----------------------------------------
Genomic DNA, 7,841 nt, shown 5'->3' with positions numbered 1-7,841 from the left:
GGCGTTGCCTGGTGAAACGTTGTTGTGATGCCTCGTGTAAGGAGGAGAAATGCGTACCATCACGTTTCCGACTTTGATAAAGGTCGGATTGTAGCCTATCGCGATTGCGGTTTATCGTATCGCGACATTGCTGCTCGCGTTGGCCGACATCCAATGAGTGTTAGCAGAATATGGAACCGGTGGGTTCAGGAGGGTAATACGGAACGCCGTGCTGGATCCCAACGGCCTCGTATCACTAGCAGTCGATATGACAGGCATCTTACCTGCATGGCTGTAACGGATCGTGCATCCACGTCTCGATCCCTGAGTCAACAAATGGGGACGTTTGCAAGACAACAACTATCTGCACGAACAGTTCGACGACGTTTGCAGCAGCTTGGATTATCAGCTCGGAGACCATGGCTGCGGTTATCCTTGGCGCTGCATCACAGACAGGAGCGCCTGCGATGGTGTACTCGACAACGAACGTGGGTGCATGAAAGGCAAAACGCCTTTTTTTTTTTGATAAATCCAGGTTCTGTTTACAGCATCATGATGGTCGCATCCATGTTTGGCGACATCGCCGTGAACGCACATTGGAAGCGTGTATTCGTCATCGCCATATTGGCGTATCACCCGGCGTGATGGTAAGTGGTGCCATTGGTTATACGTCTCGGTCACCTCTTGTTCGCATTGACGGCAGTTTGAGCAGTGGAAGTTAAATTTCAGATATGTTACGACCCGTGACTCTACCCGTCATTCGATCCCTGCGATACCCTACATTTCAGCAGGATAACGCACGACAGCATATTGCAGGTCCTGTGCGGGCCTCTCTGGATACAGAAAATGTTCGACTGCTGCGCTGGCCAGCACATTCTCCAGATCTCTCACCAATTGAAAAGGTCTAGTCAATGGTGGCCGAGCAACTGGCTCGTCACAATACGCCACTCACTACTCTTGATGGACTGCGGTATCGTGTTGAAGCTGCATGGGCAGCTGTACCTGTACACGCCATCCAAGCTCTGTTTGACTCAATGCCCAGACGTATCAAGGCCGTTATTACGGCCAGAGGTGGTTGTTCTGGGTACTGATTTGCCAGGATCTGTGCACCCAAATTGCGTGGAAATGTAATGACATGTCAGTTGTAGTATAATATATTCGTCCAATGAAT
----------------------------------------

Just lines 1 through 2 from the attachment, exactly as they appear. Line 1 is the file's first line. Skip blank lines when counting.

Genomic DNA, 7,841 nt, shown 5'->3' with positions numbered 1-7,841 from the left:
GGCGTTGCCTGGTGAAACGTTGTTGTGATGCCTCGTGTAAGGAGGAGAAATGCGTACCATCACGTTTCCGACTTTGATAAAGGTCGGATTGTAGCCTATCGCGATTGCGGTTTATCGTATCGCGACATTGCTGCTCGCGTTGGCCGACATCCAATGAGTGTTAGCAGAATATGGAACCGGTGGGTTCAGGAGGGTAATACGGAACGCCGTGCTGGATCCCAACGGCCTCGTATCACTAGCAGTCGATATGACAGGCATCTTACCTGCATGGCTGTAACGGATCGTGCATCCACGTCTCGATCCCTGAGTCAACAAATGGGGACGTTTGCAAGACAACAACTATCTGCACGAACAGTTCGACGACGTTTGCAGCAGCTTGGATTATCAGCTCGGAGACCATGGCTGCGGTTATCCTTGGCGCTGCATCACAGACAGGAGCGCCTGCGATGGTGTACTCGACAACGAACGTGGGTGCATGAAAGGCAAAACGCCTTTTTTTTTTTGATAAATCCAGGTTCTGTTTACAGCATCATGATGGTCGCATCCATGTTTGGCGACATCGCCGTGAACGCACATTGGAAGCGTGTATTCGTCATCGCCATATTGGCGTATCACCCGGCGTGATGGTAAGTGGTGCCATTGGTTATACGTCTCGGTCACCTCTTGTTCGCATTGACGGCAGTTTGAGCAGTGGAAGTTAAATTTCAGATATGTTACGACCCGTGACTCTACCCGTCATTCGATCCCTGCGATACCCTACATTTCAGCAGGATAACGCACGACAGCATATTGCAGGTCCTGTGCGGGCCTCTCTGGATACAGAAAATGTTCGACTGCTGCGCTGGCCAGCACATTCTCCAGATCTCTCACCAATTGAAAAGGTCTAGTCAATGGTGGCCGAGCAACTGGCTCGTCACAATACGCCACTCACTACTCTTGATGGACTGCGGTATCGTGTTGAAGCTGCATGGGCAGCTGTACCTGTACACGCCATCCAAGCTCTGTTTGACTCAATGCCCAGACGTATCAAGGCCGTTATTACGGCCAGAGGTGGTTGTTCTGGGTACTGATTTGCCAGGATCTGTGCACCCAAATTGCGTGGAAATGTAATGACATGTCAGTTGTAGTATAATATATTCGTCCAATGAAT